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Apply & close

Calling all GP trainees

Your contract is much more than simple terms and conditions of service. It is about safe patient care, high quality training and a good work life balance.

What is most important to you?

3 replies

  • Hi Donna,

    All 3 are important for me as a GP trainee. I feel it is important our new contract protects these areas. I feel if i do not have a good work life balance I will be too stressed and tired which could impact patient safety. Likewise high quality training is important for me to learn how to tackle the various challenges in General Practice. Being able to tackle these challenges confidently would allow me to provide safe patient care and achieve a good work life balance. Hence it would be difficult for me to state which area is most important for me as I feel they are all linked and so are all equally important. I personally feel a contract that does not protect all of these areas would have a detrimental effect on GP trainees.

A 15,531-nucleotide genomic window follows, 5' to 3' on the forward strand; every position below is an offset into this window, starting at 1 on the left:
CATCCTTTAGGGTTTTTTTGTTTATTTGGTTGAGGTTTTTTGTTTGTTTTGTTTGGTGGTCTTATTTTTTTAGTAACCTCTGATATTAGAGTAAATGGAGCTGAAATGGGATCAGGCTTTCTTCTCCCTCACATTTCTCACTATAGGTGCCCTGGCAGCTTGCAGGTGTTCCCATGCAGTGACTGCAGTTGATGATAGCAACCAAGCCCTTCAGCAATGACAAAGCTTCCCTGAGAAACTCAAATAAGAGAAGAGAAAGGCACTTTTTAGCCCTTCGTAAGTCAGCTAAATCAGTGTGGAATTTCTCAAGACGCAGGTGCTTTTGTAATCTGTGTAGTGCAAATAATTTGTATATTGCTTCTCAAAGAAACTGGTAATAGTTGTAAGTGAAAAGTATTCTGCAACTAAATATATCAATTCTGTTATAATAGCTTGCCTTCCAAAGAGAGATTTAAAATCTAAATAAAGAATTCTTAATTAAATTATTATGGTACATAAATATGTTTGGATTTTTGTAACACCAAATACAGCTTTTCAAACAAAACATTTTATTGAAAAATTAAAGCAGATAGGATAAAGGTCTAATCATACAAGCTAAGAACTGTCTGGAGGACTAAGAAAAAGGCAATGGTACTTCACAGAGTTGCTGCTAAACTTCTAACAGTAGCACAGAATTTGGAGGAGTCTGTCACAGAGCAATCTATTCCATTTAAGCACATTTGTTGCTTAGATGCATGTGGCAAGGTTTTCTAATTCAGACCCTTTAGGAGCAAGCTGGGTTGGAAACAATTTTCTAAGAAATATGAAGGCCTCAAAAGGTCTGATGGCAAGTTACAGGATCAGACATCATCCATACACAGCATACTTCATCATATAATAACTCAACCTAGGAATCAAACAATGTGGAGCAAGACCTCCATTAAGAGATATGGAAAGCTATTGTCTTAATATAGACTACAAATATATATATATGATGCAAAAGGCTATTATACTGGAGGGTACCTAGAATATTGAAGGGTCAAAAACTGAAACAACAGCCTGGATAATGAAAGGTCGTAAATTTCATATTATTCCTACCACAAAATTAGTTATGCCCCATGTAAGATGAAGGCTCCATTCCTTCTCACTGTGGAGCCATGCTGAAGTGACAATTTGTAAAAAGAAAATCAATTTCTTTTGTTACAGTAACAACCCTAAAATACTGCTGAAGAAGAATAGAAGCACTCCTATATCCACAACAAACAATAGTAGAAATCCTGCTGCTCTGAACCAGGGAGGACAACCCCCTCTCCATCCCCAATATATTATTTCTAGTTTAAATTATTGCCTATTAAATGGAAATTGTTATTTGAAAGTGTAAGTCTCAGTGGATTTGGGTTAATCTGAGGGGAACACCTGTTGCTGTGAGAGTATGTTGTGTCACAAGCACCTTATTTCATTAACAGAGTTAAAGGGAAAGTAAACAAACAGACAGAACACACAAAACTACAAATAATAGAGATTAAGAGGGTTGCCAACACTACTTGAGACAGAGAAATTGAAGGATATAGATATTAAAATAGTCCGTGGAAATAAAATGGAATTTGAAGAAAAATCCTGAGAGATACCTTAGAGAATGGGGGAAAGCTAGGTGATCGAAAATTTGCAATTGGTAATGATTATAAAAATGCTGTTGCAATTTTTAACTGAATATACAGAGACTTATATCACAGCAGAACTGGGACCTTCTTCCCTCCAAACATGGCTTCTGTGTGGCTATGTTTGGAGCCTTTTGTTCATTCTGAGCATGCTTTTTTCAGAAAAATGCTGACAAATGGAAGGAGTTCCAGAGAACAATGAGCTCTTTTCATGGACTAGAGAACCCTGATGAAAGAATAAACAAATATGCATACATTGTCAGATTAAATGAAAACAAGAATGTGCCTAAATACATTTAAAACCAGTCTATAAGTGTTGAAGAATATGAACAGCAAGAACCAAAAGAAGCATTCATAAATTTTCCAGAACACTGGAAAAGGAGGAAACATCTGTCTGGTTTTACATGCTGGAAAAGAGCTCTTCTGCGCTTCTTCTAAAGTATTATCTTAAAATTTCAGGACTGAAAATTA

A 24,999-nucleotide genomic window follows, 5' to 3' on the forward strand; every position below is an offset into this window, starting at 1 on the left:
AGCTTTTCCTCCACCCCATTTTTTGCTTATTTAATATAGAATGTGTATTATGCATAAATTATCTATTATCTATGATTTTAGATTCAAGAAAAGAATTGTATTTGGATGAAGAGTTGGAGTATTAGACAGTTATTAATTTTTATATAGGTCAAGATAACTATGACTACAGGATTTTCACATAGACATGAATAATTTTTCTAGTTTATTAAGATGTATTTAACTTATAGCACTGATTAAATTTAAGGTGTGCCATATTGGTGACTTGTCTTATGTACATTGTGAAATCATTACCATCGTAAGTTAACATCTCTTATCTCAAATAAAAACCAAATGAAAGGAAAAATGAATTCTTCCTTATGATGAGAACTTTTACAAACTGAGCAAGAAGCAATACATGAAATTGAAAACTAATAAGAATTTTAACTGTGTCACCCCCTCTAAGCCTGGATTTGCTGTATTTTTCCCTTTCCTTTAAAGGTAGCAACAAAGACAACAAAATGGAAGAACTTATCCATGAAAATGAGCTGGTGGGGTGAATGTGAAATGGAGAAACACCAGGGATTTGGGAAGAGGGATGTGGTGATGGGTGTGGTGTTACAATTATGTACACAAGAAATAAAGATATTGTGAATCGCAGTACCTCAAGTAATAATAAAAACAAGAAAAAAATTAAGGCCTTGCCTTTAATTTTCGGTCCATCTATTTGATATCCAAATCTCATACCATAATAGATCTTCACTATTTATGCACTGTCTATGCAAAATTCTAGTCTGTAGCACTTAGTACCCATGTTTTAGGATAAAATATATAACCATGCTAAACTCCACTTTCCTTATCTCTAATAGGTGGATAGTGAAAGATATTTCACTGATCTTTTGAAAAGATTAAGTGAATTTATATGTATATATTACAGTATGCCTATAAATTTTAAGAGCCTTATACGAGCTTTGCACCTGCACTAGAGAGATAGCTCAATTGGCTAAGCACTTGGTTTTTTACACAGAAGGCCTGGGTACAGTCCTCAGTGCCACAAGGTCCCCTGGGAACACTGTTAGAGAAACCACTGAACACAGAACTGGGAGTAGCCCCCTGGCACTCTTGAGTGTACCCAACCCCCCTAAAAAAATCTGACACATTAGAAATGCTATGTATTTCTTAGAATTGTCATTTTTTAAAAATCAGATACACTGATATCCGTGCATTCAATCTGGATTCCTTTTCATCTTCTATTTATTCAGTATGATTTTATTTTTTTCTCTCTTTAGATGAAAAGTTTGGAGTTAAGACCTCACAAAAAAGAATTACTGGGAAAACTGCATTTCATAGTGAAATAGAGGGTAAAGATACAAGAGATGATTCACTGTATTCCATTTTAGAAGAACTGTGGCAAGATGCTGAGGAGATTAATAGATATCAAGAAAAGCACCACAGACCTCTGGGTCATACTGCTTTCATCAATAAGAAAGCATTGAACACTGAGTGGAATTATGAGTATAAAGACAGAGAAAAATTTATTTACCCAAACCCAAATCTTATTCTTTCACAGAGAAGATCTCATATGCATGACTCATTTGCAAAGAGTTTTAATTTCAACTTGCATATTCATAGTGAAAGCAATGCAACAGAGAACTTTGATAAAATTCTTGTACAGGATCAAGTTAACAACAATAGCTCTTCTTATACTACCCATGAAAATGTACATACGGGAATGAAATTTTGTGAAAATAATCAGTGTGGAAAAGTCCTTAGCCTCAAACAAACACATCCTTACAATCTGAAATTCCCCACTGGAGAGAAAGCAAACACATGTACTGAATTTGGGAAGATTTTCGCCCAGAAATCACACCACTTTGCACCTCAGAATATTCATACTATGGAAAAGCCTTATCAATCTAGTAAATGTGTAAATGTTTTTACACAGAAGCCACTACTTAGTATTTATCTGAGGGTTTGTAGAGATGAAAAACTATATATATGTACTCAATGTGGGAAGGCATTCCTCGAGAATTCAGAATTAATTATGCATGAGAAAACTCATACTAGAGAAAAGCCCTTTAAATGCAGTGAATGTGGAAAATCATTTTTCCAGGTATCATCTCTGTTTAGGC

• In reply to POOJA ARORA:

    I agree with Pooja - the contract needs to make sure that we have high quality training and a good work life balance so that we can deliver safe patient care. It doesn't matter how well we're trained if we're too exhausted or sleep-deprived to safely assess the patient in front of us; equally, if we give safe patient care but never stretch our comfort zones through learning new things then we will be professionally limited. I think that in order for us to future-proof general practice, and to continue to attract high-quality candidates committed to delivering the best possible care to our patients in the community, then we need to make sure that we get these three elements right in the next contract.
  • Hi Donna,

    Patient safety and high quality training are both important elements of GP training that need reinforcing in the junior doctor contract negotiations. I think that the work-life balance is becoming the bigger issue though, in the face of current GP partners being overloaded with administrative work on top of rising clinical demands and the government's vision for a 12-hours a day, 7 days a week health service. Junior doctors staffing hospitals and GP practices 7 days a week wouls need proper supervision during all working hours from seniors to ensure patient safety and quality training, and they need to be given time to recover between shifts when working increasingly unsociable hours and to be remunerated appropriately for delivering the government's plan.